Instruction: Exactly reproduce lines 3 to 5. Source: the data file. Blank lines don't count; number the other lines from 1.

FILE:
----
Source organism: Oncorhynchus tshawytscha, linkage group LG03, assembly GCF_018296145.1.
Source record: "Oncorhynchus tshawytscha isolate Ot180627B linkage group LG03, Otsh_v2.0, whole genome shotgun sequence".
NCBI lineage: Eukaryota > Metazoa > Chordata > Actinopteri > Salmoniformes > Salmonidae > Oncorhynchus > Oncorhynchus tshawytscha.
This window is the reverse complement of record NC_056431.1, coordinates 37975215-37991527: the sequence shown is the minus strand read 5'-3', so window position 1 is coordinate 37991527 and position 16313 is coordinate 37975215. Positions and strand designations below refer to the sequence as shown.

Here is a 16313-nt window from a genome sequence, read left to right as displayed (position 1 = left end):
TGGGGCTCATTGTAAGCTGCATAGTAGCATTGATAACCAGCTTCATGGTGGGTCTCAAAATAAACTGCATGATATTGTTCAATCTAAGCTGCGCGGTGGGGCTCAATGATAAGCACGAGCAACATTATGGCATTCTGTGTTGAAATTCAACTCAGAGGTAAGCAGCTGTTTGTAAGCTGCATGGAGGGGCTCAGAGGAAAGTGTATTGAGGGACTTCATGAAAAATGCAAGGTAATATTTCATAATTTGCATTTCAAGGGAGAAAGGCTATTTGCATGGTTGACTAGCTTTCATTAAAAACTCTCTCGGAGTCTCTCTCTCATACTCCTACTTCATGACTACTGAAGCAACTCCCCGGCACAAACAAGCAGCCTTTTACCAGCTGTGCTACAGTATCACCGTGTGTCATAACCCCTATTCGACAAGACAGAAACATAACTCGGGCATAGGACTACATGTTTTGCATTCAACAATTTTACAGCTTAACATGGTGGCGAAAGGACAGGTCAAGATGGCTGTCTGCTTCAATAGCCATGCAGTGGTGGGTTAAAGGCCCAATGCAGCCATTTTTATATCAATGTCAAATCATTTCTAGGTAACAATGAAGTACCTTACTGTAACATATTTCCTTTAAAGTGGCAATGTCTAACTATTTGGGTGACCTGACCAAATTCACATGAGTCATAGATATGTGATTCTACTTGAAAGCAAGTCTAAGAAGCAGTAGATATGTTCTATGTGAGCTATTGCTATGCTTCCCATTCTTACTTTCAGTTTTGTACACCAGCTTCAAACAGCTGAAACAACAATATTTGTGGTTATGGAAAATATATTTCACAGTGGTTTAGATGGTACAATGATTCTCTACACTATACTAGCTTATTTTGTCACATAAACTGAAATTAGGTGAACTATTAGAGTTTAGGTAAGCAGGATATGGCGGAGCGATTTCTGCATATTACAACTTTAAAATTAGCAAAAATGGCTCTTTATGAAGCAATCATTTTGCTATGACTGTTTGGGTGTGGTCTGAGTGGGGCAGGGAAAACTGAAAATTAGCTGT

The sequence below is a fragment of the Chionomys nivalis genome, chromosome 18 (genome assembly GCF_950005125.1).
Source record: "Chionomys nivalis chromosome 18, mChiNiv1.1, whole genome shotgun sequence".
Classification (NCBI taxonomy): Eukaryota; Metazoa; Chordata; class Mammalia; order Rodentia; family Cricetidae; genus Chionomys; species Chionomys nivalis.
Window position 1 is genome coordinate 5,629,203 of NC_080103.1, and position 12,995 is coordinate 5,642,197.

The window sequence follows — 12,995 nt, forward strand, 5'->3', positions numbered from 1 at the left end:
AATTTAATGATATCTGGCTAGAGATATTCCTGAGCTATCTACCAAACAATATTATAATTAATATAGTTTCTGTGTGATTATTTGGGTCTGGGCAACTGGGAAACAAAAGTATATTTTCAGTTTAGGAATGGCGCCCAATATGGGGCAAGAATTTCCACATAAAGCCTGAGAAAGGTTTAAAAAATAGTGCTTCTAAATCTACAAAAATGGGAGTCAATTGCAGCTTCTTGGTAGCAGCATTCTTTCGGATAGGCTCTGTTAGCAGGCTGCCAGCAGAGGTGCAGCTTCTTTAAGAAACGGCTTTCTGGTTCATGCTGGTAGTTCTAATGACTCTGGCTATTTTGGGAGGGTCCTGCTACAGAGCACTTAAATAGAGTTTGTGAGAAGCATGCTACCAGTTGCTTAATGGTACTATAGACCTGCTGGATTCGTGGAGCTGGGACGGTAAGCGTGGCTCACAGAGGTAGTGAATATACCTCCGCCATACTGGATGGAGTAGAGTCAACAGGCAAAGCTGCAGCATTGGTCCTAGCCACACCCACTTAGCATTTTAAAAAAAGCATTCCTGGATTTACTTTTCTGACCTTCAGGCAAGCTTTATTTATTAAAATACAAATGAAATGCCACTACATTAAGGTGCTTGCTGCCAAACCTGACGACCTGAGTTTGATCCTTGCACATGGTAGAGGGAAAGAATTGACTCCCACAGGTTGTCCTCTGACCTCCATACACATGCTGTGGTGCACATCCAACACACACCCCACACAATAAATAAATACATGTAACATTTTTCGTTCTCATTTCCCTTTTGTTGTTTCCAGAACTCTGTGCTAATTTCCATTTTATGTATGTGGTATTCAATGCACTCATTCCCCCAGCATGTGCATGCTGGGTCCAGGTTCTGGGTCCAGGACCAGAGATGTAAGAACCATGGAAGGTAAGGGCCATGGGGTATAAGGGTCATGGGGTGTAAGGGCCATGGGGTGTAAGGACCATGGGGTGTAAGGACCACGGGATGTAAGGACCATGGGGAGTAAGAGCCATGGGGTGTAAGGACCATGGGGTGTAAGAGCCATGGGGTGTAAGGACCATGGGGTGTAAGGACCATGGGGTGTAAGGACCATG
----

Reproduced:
NCBI lineage: Eukaryota > Metazoa > Chordata > Actinopteri > Salmoniformes > Salmonidae > Oncorhynchus > Oncorhynchus tshawytscha.
This window is the reverse complement of record NC_056431.1, coordinates 37975215-37991527: the sequence shown is the minus strand read 5'-3', so window position 1 is coordinate 37991527 and position 16313 is coordinate 37975215. Positions and strand designations below refer to the sequence as shown.

Here is a 16313-nt window from a genome sequence, read left to right as displayed (position 1 = left end):